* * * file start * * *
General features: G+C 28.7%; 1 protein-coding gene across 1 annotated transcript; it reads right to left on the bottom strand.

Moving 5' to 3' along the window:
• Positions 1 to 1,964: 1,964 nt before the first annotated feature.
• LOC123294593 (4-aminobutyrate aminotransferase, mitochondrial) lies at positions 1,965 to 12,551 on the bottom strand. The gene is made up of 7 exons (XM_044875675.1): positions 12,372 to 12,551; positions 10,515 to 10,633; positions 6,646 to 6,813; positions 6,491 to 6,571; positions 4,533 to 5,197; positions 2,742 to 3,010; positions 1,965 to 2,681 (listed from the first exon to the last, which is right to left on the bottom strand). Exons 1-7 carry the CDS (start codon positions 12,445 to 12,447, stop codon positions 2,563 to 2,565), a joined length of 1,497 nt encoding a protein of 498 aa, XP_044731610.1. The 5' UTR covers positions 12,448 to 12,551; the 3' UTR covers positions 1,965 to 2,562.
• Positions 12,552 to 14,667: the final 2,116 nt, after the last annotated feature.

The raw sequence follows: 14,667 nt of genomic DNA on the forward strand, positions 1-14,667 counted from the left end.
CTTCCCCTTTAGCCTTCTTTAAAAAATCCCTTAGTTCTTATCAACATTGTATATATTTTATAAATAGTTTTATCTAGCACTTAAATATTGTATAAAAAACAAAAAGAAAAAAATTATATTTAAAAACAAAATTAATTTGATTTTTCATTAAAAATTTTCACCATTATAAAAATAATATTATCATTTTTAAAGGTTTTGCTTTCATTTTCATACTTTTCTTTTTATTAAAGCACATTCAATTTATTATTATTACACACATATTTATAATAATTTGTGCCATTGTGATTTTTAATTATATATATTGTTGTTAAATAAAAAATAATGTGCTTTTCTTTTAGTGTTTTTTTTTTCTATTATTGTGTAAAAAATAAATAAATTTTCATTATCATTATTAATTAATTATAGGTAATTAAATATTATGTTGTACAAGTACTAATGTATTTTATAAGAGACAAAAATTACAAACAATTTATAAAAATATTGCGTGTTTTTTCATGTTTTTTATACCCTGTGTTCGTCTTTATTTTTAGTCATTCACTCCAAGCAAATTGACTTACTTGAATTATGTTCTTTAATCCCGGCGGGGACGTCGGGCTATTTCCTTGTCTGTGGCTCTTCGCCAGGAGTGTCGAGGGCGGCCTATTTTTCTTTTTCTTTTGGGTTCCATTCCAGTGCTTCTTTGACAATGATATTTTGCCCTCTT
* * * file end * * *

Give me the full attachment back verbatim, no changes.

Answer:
General features: G+C 28.7%; 1 protein-coding gene across 1 annotated transcript; it reads right to left on the bottom strand.

Moving 5' to 3' along the window:
• Positions 1 to 1,964: 1,964 nt before the first annotated feature.
• LOC123294593 (4-aminobutyrate aminotransferase, mitochondrial) lies at positions 1,965 to 12,551 on the bottom strand. The gene is made up of 7 exons (XM_044875675.1): positions 12,372 to 12,551; positions 10,515 to 10,633; positions 6,646 to 6,813; positions 6,491 to 6,571; positions 4,533 to 5,197; positions 2,742 to 3,010; positions 1,965 to 2,681 (listed from the first exon to the last, which is right to left on the bottom strand). Exons 1-7 carry the CDS (start codon positions 12,445 to 12,447, stop codon positions 2,563 to 2,565), a joined length of 1,497 nt encoding a protein of 498 aa, XP_044731610.1. The 5' UTR covers positions 12,448 to 12,551; the 3' UTR covers positions 1,965 to 2,562.
• Positions 12,552 to 14,667: the final 2,116 nt, after the last annotated feature.

The raw sequence follows: 14,667 nt of genomic DNA on the forward strand, positions 1-14,667 counted from the left end.
CTTCCCCTTTAGCCTTCTTTAAAAAATCCCTTAGTTCTTATCAACATTGTATATATTTTATAAATAGTTTTATCTAGCACTTAAATATTGTATAAAAAACAAAAAGAAAAAAATTATATTTAAAAACAAAATTAATTTGATTTTTCATTAAAAATTTTCACCATTATAAAAATAATATTATCATTTTTAAAGGTTTTGCTTTCATTTTCATACTTTTCTTTTTATTAAAGCACATTCAATTTATTATTATTACACACATATTTATAATAATTTGTGCCATTGTGATTTTTAATTATATATATTGTTGTTAAATAAAAAATAATGTGCTTTTCTTTTAGTGTTTTTTTTTTCTATTATTGTGTAAAAAATAAATAAATTTTCATTATCATTATTAATTAATTATAGGTAATTAAATATTATGTTGTACAAGTACTAATGTATTTTATAAGAGACAAAAATTACAAACAATTTATAAAAATATTGCGTGTTTTTTCATGTTTTTTATACCCTGTGTTCGTCTTTATTTTTAGTCATTCACTCCAAGCAAATTGACTTACTTGAATTATGTTCTTTAATCCCGGCGGGGACGTCGGGCTATTTCCTTGTCTGTGGCTCTTCGCCAGGAGTGTCGAGGGCGGCCTATTTTTCTTTTTCTTTTGGGTTCCATTCCAGTGCTTCTTTGACAATGATATTTTGCCCTCTT